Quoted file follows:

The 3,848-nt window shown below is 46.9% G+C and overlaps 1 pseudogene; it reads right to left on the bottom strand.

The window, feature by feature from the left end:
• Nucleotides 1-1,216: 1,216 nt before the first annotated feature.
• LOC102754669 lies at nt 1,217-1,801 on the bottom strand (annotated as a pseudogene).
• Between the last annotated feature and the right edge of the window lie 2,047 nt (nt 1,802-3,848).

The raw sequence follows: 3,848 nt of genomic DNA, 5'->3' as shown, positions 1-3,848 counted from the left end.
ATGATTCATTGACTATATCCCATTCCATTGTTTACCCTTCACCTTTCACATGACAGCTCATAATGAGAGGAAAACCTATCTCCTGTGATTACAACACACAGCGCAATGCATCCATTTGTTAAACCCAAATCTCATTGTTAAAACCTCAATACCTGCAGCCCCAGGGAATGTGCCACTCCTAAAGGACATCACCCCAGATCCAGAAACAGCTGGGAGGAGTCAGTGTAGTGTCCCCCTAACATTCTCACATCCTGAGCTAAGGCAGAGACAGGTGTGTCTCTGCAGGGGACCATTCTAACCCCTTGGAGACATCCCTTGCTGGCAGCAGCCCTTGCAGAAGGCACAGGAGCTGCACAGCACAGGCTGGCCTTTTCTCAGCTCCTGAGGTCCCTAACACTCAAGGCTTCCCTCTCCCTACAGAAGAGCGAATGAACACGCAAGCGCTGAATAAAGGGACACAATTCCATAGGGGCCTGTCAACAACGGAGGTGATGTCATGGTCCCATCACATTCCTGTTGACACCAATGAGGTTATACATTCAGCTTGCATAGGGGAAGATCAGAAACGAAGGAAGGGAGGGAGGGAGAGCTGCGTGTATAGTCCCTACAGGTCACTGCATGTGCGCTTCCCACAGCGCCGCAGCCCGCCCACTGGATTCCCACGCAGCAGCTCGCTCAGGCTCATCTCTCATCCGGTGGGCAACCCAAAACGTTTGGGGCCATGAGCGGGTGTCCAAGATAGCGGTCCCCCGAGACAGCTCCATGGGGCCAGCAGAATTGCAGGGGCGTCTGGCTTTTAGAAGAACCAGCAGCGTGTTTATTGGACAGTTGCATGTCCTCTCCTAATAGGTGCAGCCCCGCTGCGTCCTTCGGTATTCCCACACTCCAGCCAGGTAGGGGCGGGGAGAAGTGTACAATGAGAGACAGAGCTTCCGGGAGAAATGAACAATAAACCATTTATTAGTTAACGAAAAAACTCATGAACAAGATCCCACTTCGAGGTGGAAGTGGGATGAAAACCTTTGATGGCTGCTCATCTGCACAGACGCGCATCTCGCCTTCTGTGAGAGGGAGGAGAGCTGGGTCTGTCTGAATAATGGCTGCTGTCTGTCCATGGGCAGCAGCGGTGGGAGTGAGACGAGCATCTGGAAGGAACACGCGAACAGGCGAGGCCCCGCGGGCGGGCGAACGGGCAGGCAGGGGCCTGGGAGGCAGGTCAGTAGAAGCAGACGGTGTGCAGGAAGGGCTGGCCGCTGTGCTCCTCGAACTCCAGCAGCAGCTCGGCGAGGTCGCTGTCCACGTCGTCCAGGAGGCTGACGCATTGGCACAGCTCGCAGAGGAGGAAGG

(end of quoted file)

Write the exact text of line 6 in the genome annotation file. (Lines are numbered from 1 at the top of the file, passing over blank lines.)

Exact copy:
The raw sequence follows: 3,848 nt of genomic DNA, 5'->3' as shown, positions 1-3,848 counted from the left end.